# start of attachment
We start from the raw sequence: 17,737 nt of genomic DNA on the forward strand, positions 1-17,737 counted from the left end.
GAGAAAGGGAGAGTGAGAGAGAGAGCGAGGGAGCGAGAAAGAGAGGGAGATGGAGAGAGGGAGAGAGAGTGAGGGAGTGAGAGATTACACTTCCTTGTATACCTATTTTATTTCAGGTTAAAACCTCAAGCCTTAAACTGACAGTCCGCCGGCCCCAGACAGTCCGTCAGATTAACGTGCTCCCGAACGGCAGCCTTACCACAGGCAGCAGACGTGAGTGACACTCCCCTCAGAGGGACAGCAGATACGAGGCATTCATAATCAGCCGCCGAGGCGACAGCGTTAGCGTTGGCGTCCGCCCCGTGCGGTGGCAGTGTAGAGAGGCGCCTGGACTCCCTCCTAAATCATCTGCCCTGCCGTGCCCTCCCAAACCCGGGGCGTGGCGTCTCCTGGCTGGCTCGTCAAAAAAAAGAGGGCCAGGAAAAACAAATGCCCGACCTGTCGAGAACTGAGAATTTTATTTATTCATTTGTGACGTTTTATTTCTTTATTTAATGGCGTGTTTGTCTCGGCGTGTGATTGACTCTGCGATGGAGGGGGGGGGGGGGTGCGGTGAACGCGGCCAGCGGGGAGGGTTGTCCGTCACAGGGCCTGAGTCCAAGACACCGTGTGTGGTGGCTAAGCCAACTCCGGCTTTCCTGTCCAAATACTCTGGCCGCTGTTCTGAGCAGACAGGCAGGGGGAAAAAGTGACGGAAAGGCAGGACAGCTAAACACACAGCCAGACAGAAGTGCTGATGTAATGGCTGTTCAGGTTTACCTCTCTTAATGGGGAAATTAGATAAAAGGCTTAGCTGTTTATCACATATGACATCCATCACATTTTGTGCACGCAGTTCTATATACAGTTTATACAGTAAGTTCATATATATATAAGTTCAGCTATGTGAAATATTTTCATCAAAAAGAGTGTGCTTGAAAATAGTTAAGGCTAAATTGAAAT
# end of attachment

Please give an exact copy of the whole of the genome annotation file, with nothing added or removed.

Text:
We start from the raw sequence: 17,737 nt of genomic DNA on the forward strand, positions 1-17,737 counted from the left end.
GAGAAAGGGAGAGTGAGAGAGAGAGCGAGGGAGCGAGAAAGAGAGGGAGATGGAGAGAGGGAGAGAGAGTGAGGGAGTGAGAGATTACACTTCCTTGTATACCTATTTTATTTCAGGTTAAAACCTCAAGCCTTAAACTGACAGTCCGCCGGCCCCAGACAGTCCGTCAGATTAACGTGCTCCCGAACGGCAGCCTTACCACAGGCAGCAGACGTGAGTGACACTCCCCTCAGAGGGACAGCAGATACGAGGCATTCATAATCAGCCGCCGAGGCGACAGCGTTAGCGTTGGCGTCCGCCCCGTGCGGTGGCAGTGTAGAGAGGCGCCTGGACTCCCTCCTAAATCATCTGCCCTGCCGTGCCCTCCCAAACCCGGGGCGTGGCGTCTCCTGGCTGGCTCGTCAAAAAAAAGAGGGCCAGGAAAAACAAATGCCCGACCTGTCGAGAACTGAGAATTTTATTTATTCATTTGTGACGTTTTATTTCTTTATTTAATGGCGTGTTTGTCTCGGCGTGTGATTGACTCTGCGATGGAGGGGGGGGGGGGGTGCGGTGAACGCGGCCAGCGGGGAGGGTTGTCCGTCACAGGGCCTGAGTCCAAGACACCGTGTGTGGTGGCTAAGCCAACTCCGGCTTTCCTGTCCAAATACTCTGGCCGCTGTTCTGAGCAGACAGGCAGGGGGAAAAAGTGACGGAAAGGCAGGACAGCTAAACACACAGCCAGACAGAAGTGCTGATGTAATGGCTGTTCAGGTTTACCTCTCTTAATGGGGAAATTAGATAAAAGGCTTAGCTGTTTATCACATATGACATCCATCACATTTTGTGCACGCAGTTCTATATACAGTTTATACAGTAAGTTCATATATATATAAGTTCAGCTATGTGAAATATTTTCATCAAAAAGAGTGTGCTTGAAAATAGTTAAGGCTAAATTGAAAT